1989 Tiananmen Square massacre takes place
1934 FDR asks for drought-relief funds
1919 Congress passes the 19th Amendment
1876 Express train crosses the nation in 83 hours
1862 Confederates evacuate Fort Pillow
Information is powerful medicine. The Health Insurance Portability and Accountability Act (HIPAA) gives you the right to get your personal health information, make sure it’s correct and know who has seen it. With access to your own medical records, you can make decisions with your health care provider, track your medications and dosages, and much more.
Read More: Information Is Powerful Medicine: Understanding Your HIPAA Rights
Memorial Day weekend has hosted several important developments in the world of criminal justice. Today, the Cleveland Police department—which has come under fire in recent months in the nationwide debate over police tactics—agreed to follow some of the strictest standards in the nation over its officers’ use of force. Cleveland agreed to the terms as part of a settlement reached with the Department of Justice over what justice officials called a “pattern of unconstitutional policing and excessive use of force.”
According to the Justice Department’s report, the Cleveland police department used stun guns inappropriately, punched and kicked unarmed people, shot at people who did not pose a threat, and failed to report or investigate most of these incidents. As a part of the settlement, Cleveland agreed to some of the most rigorous policing standards in the nation. These include:
The settlement comes just two days after a white Cleveland officer who fired at least 49 shots at two unarmed African Americans was acquitted of manslaughter by an Ohio judge. Officer Brelo’s acquittal—as the latest in a series of troubling racially charged incidents across the US in places like Baltimore, Staten Island, and Ferguson, MO—prompted protests that remained largely peaceful but still resulted in the arrest of 71 people.
Some bad news also came out of the criminal justice sphere this weekend. On Friday, Maryland Governor Larry Hogan vetoed three important criminal justice reform bills. In addition to vetoing a bill to limit civil asset forfeiture, and a bill to remove the penalty for marijuana paraphernalia, Hogan also vetoed a felon re-enfranchisement bill that would have restored voting rights to 60,000 ex-felons. Restoring access to the ballot for ex-felons is a priority in the criminal justice reform community and Hogan’s veto will serve as an important test to see whether reform advocates will show that choices like Hogan’s can have political repercussions.
BOTTOM LINE: Agreements like the one made between Cleveland and the Department of Justice have the potential to create meaningful change to a flawed system. But as Gov. Hogan’s vetoes remind us, there is much more work to be done to convince some elected officials to do their part.
The concept of separating church and state is often credited to the writings of English John Locke. philosopher According to his principle of the social contract, Locke argued that the government lacked authority in the realm of individual conscience, as this was something rational people could not cede to the government for it or others to control. For Locke, this created a natural right in the liberty of conscience, which he argued must therefore remain protected from any government authority. These views on religious tolerance and the importance of individual conscience, along with his social contract, became particularly influential in the American colonies and the drafting of the United States Constitution.Thomas Jefferson stated: “Bacon, Locke and Newton..I consider them as the three greatest men that have ever lived, without any exception, and as having laid the foundation of those superstructures which have been raised in the physical and moral sciences” Indeed such was Locke’s influence,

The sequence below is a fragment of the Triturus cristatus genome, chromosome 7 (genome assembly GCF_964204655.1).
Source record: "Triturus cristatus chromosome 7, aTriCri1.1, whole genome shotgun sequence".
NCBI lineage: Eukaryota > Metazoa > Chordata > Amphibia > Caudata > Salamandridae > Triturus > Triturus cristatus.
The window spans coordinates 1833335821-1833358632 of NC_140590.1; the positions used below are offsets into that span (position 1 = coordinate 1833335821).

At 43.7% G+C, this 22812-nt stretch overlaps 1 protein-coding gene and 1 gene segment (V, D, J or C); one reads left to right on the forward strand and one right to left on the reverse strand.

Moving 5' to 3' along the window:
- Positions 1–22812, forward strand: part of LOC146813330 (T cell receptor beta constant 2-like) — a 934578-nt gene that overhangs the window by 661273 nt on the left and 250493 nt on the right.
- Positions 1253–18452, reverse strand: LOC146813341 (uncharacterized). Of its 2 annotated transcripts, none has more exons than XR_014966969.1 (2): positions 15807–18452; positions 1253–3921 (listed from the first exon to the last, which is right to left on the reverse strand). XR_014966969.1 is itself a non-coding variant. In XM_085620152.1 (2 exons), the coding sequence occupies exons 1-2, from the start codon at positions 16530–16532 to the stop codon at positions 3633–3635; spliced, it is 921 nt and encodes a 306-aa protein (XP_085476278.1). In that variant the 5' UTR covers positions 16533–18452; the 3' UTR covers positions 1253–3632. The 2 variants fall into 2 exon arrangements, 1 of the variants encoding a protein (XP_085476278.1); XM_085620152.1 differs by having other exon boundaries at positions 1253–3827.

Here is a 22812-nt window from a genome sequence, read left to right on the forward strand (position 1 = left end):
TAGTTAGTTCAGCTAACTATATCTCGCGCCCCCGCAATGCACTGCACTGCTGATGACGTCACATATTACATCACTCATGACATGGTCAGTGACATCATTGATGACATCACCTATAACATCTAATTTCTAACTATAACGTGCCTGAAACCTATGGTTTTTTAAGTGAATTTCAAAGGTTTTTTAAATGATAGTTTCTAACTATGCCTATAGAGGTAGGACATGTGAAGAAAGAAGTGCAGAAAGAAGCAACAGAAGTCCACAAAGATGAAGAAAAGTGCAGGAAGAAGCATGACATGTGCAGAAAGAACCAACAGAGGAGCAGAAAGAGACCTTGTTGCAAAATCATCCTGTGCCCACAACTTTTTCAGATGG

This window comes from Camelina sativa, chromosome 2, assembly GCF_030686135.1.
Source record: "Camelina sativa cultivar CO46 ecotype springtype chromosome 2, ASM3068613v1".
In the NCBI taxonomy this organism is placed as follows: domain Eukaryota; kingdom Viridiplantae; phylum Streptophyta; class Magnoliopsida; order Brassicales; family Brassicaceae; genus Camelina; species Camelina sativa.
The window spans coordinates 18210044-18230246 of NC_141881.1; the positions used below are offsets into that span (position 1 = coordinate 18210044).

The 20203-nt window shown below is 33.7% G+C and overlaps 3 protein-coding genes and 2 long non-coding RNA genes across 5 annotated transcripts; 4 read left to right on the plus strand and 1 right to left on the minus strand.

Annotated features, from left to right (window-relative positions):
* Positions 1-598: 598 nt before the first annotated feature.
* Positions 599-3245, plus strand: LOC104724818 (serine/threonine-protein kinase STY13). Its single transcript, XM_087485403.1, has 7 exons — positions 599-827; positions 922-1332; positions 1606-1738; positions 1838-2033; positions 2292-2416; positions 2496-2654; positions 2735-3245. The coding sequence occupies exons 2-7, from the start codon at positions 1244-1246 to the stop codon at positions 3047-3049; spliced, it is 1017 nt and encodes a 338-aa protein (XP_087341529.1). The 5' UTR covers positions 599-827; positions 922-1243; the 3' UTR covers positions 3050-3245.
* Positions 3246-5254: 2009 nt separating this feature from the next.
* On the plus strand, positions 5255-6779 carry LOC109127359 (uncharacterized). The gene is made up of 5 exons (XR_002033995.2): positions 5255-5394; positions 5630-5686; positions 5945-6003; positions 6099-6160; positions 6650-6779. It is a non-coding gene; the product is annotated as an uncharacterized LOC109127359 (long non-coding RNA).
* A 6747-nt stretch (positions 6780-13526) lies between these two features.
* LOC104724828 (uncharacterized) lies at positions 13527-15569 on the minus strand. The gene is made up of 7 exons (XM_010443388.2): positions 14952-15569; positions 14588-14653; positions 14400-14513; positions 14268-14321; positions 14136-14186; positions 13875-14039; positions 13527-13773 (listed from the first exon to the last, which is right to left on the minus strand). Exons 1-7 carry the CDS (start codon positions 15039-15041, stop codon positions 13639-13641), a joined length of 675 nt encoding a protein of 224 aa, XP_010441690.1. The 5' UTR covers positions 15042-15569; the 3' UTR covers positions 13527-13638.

The concept was implicit in the flight of Roger Williams from religious oppression in Massachusetts to found what became Rhode Island on the principle of state neutrality in matters of faith.
Reflecting a concept often credited in its original form to the English political philosopher John Locke, the phrase separation of church and state is generally traced to the letter written by Thomas Jefferson in 1802 to the Danbury Baptists, in which he referred to the First Amendment to the United States Constitution as creating a “wall of separation” between church and state.United States Supreme Court first in 1878, and then in a series of cases starting in 1947. This led to increased popular and political discussion of the concept. The phrase was quoted by the
The concept has since been adopted in a number of countries, to varying degrees depending on the applicable legal structures and prevalent views toward the proper role of religion in society. A similar principle of laïcité has been applied in France and Turkey, while some socially secularized countries such as Norway have maintained constitutional recognition of an official state religion. The concept parallels various other international social and political ideas, including secularism, disestablishment, religious liberty, and religious pluralism.
You must be logged in to post a comment.